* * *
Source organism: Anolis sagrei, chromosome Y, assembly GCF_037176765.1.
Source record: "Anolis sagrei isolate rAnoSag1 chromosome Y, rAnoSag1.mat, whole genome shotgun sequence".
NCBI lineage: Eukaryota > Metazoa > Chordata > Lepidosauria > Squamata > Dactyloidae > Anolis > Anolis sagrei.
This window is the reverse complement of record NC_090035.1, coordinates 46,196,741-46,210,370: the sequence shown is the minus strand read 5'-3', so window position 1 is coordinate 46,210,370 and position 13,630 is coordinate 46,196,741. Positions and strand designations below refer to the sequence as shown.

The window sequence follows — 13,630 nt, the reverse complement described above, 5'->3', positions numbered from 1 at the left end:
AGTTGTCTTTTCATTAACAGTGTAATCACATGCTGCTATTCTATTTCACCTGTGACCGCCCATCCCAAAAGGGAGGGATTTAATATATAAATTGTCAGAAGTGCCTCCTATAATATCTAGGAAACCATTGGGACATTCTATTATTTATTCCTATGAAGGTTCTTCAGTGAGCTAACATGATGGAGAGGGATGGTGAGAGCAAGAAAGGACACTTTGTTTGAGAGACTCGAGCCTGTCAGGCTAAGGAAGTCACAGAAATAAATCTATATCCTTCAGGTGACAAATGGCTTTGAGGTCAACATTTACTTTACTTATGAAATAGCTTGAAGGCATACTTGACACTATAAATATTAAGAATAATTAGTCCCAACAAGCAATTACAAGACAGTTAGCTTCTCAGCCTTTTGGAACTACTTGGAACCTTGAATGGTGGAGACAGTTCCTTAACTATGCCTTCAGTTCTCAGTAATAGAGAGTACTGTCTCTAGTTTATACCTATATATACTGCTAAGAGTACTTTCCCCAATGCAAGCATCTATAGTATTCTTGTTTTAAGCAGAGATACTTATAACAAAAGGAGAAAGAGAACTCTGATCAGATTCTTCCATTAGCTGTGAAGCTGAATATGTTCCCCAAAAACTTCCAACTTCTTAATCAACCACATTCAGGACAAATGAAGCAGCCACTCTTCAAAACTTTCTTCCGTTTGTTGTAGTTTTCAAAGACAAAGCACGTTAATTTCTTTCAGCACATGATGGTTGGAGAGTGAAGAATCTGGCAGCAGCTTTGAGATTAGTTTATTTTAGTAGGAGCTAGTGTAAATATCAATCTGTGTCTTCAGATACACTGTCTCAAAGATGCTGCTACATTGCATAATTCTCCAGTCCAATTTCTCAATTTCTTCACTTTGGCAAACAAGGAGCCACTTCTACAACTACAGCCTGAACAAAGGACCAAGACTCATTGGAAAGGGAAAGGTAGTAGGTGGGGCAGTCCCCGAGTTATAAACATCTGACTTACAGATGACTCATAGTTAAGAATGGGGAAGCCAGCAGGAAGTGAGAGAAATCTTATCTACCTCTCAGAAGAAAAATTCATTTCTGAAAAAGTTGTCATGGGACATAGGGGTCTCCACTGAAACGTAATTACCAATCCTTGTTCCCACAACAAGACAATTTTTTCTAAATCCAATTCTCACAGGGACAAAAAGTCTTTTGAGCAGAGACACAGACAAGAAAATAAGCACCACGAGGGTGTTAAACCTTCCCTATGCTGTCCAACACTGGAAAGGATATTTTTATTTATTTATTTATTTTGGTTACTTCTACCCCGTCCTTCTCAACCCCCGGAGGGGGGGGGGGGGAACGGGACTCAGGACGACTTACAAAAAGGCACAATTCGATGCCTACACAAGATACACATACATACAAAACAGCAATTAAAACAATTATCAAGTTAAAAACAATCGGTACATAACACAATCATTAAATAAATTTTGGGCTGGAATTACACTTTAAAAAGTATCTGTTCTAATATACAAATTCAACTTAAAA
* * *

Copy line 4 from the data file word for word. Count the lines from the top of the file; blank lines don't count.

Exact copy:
This window is the reverse complement of record NC_090035.1, coordinates 46,196,741-46,210,370: the sequence shown is the minus strand read 5'-3', so window position 1 is coordinate 46,210,370 and position 13,630 is coordinate 46,196,741. Positions and strand designations below refer to the sequence as shown.